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Skin-tight rubber and lacrosse sticks bring contemporary chic to this timeless fantasy of warriors and witches in Robert Carsen's fun-filled transformation of Handel's first London triumph. Conducting from the keyboard just as Handel himself did, Ottavio Dantone leads a youthful cast of today's luminaries in the dramatic art of Baroque opera, the 'affecting' Sonia Prina, the 'unadorned intensity' of Anett Fritsch and 'fire-breathing flair' (The Observer) of Brenda Rae.
It's always good to have a fresh outlook placed on the subjects of Handel's Baroque operas - or at least I think so anyway. Whether it's traditional (although I've never seen a Handel opera done "authentically" period), whether it's in a modern setting, or according to a more abstract conception, it helps if there is a strong vision that is able to reconsider what the essential themes of the work are and how they can be best presented to a modern audience. The purpose of any production, modern dress or otherwise, must surely be to reflect on what the work is actually about, not recreate a historical performance, and if it can break through the rigid formalism of opera seria and actually make it entertaining at the same time, well then so much the better.
Recognising that Handel's first London opera from 1711 is not the most consistent work, the majority of it cobbled together like a remix of Handel's earlier greatest hits, it certainly does no harm to try and make it look as fresh and meaningful as Handel somehow manages to make it all sound. Robert Carsen makes his intentions clear from the outset, asking the question "Were the Crusades political or inspired by an act of personal vengeance?" This message is written in chalk across a blackboard and it's an English boys' boarding school that acts as the backdrop or framing device to delve into the personal sentiments expressed so beautifully if somewhat generically in what is after all a patched together piece. In response to this history lesson question, a young boy, bullied and teased by his classmates, his life made a misery by his authoritarian teachers, imagines himself the great warrior Rinaldo and sees the mighty forces of Goffredo coming out from behind the blackboard to slay his tormentors.Read more ›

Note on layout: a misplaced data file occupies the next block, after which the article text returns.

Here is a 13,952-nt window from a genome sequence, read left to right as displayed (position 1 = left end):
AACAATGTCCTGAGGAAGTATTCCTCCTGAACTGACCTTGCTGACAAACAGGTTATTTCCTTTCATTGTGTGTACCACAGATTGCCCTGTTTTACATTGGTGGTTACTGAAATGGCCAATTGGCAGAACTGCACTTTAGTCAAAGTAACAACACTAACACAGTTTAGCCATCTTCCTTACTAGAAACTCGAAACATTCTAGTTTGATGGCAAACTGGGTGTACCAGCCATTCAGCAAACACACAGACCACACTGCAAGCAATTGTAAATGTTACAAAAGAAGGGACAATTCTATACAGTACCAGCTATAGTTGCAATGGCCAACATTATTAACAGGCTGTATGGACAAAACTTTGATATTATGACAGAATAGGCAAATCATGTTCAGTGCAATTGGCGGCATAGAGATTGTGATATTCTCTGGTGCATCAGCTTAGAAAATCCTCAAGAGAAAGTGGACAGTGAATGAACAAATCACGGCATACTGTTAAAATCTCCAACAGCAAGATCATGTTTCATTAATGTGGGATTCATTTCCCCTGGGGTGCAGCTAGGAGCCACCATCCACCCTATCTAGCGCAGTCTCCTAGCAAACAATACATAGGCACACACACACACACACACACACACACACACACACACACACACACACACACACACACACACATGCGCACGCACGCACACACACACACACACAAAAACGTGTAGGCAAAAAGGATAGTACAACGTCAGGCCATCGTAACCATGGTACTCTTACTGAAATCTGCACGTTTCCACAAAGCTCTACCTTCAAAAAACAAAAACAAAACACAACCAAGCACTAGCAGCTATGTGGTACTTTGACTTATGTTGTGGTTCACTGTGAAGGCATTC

This Glyndebourne production of Handel's great "Rinaldo" is set on a Harry Potter type school for teenagers. There are misbehaving children, amorous teachers, and dreams of battles, crusades and sorcery. BUT, does it work? Alas, not for me.
"RegiaTheater" is the term used over the past decade or so, for stage works (plays/operas) wherein the director's radical take largely overwhelms the underlying work being performed. It has, here in America, a very negative connotation, smacking of German/Austrian uber-works and director hubris. Most opera fans here will say that they hate it and just condemn these productions, often sight unseen. ("I'll play the dvd but only to listen to the music.") But, the audience for these directorial efforts is more amenable in Europe.
But what is RegiaTheater really? The idea, as here, of changing the time and place where the work is set is hardly new. Orson Welles did it in the 1930's with Shakespeare, and the idea is so common as to be hardly radical. I can scarcely think of a Shakespeare play that I have seen in the past fifteen years (live or dvd) where this wasn't the case.
This production of Rinaldo makes me wonder if Robert Carsen was bullied as a child and is reliving his revenge fantasies. Not that this is necessarily a bad thing. I found it all very entertaining and for those of us who actually went to school in England it also provides some recognizable images (which may inspire nostalgia or horror depending on one's personal experience). For me, transposing the story to an English boarding school was an ingenious idea. For a modern audience (and probably for the original audiences too) the stories of Baroque opera are as irrelevant as they are historically inaccurate. They exist only as a framework to hang the stories of human interactions (usually love complications of one sort or another) in order to explore human emotions (and, of course, as a showcase for vocal display). Most of the plots are ridiculous if taken literally so I don't see any harm in reinterpreting them so long as the underlying and intended emotions still arise convincingly from the altered scenario. This new production succeeds in doing that. What schoolboy hasn't indulged in fantasies, a la 'Billy Liar,' about being a great warrior and rescuing a fair maiden in distress? Particularly if he is subjected to bullying and in need of a little escapism and some means, if only imaginary, of bettering his persecutors? By wrapping the old crusader story in this modern super-scenario, Carsen has made it more believable and added an extra dimension of pathos. Of course, none of this is strictly necessary. Telling the story straight and in a traditional setting would be just fine and I would have greatly enjoyed it, I'm sure. But Carsen has given us a new way to relate to this story and that is not a trivial thing.Read more ›